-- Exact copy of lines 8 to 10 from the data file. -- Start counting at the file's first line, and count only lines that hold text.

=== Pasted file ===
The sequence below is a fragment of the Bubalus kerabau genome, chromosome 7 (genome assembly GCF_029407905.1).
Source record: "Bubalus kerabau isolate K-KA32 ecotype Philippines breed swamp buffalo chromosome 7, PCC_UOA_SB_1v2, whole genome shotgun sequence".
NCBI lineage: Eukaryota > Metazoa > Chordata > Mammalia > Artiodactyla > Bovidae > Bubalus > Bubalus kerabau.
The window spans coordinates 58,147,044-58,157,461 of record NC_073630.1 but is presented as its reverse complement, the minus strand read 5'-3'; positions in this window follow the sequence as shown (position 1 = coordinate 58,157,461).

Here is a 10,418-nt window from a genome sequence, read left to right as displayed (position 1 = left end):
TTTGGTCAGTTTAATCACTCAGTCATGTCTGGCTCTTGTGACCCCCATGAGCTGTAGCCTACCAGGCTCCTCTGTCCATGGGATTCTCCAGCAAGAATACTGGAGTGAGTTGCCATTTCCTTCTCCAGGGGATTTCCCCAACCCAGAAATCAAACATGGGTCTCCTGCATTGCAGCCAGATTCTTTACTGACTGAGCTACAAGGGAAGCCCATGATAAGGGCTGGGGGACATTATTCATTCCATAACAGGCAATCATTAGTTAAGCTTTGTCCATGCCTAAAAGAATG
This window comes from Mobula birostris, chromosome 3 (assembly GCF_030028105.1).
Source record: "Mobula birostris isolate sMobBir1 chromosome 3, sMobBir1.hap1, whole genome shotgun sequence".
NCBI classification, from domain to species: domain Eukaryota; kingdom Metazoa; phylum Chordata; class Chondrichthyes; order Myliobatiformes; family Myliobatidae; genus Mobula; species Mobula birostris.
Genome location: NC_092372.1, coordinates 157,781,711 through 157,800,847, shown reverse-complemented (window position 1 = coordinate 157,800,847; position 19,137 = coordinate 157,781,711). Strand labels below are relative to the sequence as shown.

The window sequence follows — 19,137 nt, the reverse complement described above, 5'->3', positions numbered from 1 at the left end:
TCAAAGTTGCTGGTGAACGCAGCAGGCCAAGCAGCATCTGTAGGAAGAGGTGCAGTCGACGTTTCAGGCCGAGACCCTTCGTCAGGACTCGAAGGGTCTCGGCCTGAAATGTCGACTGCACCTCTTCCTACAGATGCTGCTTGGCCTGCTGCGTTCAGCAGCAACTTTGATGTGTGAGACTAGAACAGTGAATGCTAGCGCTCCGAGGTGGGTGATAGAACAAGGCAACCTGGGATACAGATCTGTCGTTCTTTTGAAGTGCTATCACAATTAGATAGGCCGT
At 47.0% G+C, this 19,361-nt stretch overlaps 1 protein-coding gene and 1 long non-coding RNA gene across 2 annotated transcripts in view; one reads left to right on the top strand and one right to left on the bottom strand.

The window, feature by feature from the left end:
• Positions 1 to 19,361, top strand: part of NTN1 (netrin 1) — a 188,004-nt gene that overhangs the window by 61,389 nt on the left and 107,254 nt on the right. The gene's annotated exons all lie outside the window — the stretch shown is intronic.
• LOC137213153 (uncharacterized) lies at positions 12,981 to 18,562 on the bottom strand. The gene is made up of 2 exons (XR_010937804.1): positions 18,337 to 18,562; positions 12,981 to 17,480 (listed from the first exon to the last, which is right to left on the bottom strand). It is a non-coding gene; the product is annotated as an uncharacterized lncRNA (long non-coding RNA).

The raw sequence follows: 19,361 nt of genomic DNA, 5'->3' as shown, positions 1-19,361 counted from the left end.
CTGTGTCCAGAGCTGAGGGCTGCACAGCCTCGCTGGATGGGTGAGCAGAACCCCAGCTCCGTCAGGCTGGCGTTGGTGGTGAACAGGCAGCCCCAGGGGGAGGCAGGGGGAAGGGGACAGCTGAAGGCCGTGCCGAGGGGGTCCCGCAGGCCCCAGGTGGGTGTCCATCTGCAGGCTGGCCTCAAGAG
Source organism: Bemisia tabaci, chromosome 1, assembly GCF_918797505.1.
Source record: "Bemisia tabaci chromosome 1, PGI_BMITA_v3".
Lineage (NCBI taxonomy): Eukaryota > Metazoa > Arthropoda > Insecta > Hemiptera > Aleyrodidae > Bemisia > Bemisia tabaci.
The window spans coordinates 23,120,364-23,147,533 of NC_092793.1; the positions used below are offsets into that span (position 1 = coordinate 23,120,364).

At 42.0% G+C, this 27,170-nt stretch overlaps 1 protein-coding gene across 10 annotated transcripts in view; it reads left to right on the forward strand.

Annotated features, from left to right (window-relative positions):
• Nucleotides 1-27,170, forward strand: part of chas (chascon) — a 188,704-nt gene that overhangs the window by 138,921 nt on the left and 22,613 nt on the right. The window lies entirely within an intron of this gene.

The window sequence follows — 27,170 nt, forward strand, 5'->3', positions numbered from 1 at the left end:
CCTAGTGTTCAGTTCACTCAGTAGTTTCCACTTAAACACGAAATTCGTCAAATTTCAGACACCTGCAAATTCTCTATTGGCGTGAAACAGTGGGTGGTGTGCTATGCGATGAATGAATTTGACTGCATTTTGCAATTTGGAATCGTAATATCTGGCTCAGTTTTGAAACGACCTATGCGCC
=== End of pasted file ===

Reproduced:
Source record: "Mobula birostris isolate sMobBir1 chromosome 3, sMobBir1.hap1, whole genome shotgun sequence".
NCBI classification, from domain to species: domain Eukaryota; kingdom Metazoa; phylum Chordata; class Chondrichthyes; order Myliobatiformes; family Myliobatidae; genus Mobula; species Mobula birostris.
Genome location: NC_092372.1, coordinates 157,781,711 through 157,800,847, shown reverse-complemented (window position 1 = coordinate 157,800,847; position 19,137 = coordinate 157,781,711). Strand labels below are relative to the sequence as shown.